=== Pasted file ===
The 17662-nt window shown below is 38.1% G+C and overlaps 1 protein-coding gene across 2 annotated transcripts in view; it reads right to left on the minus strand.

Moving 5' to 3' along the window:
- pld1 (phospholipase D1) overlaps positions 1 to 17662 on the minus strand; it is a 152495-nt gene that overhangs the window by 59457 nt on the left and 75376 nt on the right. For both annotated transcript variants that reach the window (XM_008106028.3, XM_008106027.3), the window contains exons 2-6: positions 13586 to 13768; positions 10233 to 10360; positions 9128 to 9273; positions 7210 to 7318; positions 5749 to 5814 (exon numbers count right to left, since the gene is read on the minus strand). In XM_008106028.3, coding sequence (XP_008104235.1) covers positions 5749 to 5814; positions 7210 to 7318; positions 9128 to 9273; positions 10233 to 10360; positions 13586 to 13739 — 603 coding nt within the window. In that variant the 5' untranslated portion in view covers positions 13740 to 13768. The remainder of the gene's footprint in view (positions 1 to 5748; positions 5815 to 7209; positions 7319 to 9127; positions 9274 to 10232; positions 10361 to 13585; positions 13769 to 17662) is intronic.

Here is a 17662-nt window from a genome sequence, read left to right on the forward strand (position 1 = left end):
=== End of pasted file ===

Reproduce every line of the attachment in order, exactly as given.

The 17662-nt window shown below is 38.1% G+C and overlaps 1 protein-coding gene across 2 annotated transcripts in view; it reads right to left on the minus strand.

Moving 5' to 3' along the window:
- pld1 (phospholipase D1) overlaps positions 1 to 17662 on the minus strand; it is a 152495-nt gene that overhangs the window by 59457 nt on the left and 75376 nt on the right. For both annotated transcript variants that reach the window (XM_008106028.3, XM_008106027.3), the window contains exons 2-6: positions 13586 to 13768; positions 10233 to 10360; positions 9128 to 9273; positions 7210 to 7318; positions 5749 to 5814 (exon numbers count right to left, since the gene is read on the minus strand). In XM_008106028.3, coding sequence (XP_008104235.1) covers positions 5749 to 5814; positions 7210 to 7318; positions 9128 to 9273; positions 10233 to 10360; positions 13586 to 13739 — 603 coding nt within the window. In that variant the 5' untranslated portion in view covers positions 13740 to 13768. The remainder of the gene's footprint in view (positions 1 to 5748; positions 5815 to 7209; positions 7319 to 9127; positions 9274 to 10232; positions 10361 to 13585; positions 13769 to 17662) is intronic.

Here is a 17662-nt window from a genome sequence, read left to right on the forward strand (position 1 = left end):